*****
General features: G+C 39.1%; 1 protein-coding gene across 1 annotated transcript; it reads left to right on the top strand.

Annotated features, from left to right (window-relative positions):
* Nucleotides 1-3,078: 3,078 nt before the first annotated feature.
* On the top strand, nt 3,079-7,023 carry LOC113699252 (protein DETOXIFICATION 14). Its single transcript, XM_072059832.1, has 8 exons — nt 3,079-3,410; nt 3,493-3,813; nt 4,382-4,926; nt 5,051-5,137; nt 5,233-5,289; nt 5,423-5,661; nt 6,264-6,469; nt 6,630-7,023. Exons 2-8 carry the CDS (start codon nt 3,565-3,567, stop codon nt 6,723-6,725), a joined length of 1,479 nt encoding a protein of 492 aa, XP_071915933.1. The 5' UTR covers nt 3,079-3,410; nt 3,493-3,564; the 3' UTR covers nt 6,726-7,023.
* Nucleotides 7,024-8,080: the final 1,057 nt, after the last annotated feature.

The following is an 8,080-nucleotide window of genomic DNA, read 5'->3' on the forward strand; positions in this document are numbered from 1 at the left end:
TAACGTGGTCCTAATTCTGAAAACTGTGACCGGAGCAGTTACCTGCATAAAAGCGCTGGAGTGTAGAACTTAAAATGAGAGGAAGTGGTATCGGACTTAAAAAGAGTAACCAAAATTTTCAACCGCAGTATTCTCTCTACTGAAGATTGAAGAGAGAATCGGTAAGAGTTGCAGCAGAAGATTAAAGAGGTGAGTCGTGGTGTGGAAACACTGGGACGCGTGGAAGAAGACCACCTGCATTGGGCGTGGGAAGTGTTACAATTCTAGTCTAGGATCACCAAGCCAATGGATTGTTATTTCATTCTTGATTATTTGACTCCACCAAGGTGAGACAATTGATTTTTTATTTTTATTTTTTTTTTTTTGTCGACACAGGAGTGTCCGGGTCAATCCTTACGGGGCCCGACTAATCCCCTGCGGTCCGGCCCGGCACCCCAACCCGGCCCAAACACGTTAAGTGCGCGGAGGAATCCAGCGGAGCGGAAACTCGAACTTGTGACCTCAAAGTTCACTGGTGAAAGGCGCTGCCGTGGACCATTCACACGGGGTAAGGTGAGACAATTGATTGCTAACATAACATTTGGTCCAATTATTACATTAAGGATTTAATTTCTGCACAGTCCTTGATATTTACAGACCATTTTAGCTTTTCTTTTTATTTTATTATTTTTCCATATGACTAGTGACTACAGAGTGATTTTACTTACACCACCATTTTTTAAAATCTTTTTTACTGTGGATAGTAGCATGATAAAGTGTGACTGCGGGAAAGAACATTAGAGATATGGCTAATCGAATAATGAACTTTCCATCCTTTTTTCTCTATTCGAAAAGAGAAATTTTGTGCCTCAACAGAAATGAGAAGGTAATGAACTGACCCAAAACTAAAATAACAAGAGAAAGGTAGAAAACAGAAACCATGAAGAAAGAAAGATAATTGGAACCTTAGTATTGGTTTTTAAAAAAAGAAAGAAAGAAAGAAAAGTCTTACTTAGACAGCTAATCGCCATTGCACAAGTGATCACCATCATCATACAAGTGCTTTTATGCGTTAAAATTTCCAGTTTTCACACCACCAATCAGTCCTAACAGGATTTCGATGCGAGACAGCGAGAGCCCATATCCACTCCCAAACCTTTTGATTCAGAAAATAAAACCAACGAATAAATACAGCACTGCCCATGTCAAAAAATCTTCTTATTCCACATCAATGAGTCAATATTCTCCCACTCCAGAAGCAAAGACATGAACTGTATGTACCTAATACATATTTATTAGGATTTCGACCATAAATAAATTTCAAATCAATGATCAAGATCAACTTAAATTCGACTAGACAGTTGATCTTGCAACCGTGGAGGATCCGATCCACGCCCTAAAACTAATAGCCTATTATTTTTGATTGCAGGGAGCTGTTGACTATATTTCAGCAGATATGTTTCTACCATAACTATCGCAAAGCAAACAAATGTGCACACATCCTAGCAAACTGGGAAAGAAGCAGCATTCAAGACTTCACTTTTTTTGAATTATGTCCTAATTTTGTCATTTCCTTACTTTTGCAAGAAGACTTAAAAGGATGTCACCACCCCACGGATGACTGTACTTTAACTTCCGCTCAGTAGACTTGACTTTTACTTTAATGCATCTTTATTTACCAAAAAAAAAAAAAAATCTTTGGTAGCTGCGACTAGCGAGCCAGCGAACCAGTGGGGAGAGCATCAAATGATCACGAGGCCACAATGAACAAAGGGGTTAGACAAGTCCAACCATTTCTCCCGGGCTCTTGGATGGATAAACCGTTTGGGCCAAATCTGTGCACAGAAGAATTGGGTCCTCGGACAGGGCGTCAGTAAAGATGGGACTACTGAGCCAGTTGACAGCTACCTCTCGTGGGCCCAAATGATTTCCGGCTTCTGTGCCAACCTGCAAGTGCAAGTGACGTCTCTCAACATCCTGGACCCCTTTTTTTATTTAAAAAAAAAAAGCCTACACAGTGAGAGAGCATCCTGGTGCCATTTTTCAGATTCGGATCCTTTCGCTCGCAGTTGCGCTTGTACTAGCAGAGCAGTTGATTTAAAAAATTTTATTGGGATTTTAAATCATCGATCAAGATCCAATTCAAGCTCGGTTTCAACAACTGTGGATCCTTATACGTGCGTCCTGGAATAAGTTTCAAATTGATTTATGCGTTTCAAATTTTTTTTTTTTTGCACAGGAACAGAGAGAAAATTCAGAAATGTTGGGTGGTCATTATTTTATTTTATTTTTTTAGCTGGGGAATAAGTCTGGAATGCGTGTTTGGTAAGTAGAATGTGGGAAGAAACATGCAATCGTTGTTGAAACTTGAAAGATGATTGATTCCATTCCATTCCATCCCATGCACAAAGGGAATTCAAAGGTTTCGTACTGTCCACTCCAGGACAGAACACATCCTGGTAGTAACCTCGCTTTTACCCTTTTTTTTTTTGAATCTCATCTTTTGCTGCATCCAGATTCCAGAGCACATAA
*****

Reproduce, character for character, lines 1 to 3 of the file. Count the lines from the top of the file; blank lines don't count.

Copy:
General features: G+C 39.1%; 1 protein-coding gene across 1 annotated transcript; it reads left to right on the top strand.

Annotated features, from left to right (window-relative positions):
* Nucleotides 1-3,078: 3,078 nt before the first annotated feature.